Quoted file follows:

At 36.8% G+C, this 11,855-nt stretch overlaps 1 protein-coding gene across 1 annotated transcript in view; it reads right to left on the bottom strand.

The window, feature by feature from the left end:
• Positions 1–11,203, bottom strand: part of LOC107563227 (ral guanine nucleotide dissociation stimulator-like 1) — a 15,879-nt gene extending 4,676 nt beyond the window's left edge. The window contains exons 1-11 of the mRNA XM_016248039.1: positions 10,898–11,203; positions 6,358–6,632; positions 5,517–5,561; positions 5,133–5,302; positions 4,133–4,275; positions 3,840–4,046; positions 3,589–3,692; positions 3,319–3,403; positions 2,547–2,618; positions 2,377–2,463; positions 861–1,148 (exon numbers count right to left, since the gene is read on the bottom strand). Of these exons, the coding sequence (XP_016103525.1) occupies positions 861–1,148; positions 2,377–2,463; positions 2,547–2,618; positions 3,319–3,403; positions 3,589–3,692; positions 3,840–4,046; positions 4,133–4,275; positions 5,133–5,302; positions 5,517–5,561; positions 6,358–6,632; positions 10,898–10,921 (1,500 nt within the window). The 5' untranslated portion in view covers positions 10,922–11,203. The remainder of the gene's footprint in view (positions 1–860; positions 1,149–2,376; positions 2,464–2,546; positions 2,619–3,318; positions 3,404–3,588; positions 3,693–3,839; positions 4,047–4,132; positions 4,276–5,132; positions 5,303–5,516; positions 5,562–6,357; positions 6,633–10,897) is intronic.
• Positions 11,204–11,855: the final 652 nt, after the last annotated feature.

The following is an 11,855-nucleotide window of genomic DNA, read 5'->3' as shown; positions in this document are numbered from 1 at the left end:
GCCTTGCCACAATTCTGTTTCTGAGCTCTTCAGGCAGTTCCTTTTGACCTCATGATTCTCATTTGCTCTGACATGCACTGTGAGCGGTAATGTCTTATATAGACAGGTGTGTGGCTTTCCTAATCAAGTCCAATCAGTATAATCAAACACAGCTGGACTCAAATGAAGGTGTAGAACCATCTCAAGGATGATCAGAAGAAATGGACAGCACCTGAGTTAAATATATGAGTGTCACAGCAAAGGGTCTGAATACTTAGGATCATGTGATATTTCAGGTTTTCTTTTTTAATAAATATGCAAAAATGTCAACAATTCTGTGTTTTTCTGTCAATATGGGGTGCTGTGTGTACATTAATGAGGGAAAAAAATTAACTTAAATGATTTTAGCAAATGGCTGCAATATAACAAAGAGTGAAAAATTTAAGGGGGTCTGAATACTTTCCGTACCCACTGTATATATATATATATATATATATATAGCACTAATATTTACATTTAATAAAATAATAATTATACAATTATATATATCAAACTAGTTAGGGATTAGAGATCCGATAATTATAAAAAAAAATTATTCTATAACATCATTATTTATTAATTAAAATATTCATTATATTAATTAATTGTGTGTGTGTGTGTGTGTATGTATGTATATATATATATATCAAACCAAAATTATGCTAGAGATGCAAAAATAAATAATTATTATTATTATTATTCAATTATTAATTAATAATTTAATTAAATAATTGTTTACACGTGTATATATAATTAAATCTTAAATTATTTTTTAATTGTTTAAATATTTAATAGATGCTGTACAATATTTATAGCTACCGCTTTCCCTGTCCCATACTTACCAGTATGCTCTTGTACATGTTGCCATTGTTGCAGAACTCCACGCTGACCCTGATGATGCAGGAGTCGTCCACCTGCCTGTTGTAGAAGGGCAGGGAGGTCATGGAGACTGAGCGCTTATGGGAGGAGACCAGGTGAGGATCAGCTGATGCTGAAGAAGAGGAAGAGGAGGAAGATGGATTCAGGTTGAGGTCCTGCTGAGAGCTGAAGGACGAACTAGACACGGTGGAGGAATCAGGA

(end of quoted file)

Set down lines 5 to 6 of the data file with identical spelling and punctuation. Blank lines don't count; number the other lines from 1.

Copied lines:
The following is an 11,855-nucleotide window of genomic DNA, read 5'->3' as shown; positions in this document are numbered from 1 at the left end:
GCCTTGCCACAATTCTGTTTCTGAGCTCTTCAGGCAGTTCCTTTTGACCTCATGATTCTCATTTGCTCTGACATGCACTGTGAGCGGTAATGTCTTATATAGACAGGTGTGTGGCTTTCCTAATCAAGTCCAATCAGTATAATCAAACACAGCTGGACTCAAATGAAGGTGTAGAACCATCTCAAGGATGATCAGAAGAAATGGACAGCACCTGAGTTAAATATATGAGTGTCACAGCAAAGGGTCTGAATACTTAGGATCATGTGATATTTCAGGTTTTCTTTTTTAATAAATATGCAAAAATGTCAACAATTCTGTGTTTTTCTGTCAATATGGGGTGCTGTGTGTACATTAATGAGGGAAAAAAATTAACTTAAATGATTTTAGCAAATGGCTGCAATATAACAAAGAGTGAAAAATTTAAGGGGGTCTGAATACTTTCCGTACCCACTGTATATATATATATATATATATATATAGCACTAATATTTACATTTAATAAAATAATAATTATACAATTATATATATCAAACTAGTTAGGGATTAGAGATCCGATAATTATAAAAAAAAATTATTCTATAACATCATTATTTATTAATTAAAATATTCATTATATTAATTAATTGTGTGTGTGTGTGTGTGTATGTATGTATATATATATATATCAAACCAAAATTATGCTAGAGATGCAAAAATAAATAATTATTATTATTATTATTCAATTATTAATTAATAATTTAATTAAATAATTGTTTACACGTGTATATATAATTAAATCTTAAATTATTTTTTAATTGTTTAAATATTTAATAGATGCTGTACAATATTTATAGCTACCGCTTTCCCTGTCCCATACTTACCAGTATGCTCTTGTACATGTTGCCATTGTTGCAGAACTCCACGCTGACCCTGATGATGCAGGAGTCGTCCACCTGCCTGTTGTAGAAGGGCAGGGAGGTCATGGAGACTGAGCGCTTATGGGAGGAGACCAGGTGAGGATCAGCTGATGCTGAAGAAGAGGAAGAGGAGGAAGATGGATTCAGGTTGAGGTCCTGCTGAGAGCTGAAGGACGAACTAGACACGGTGGAGGAATCAGGA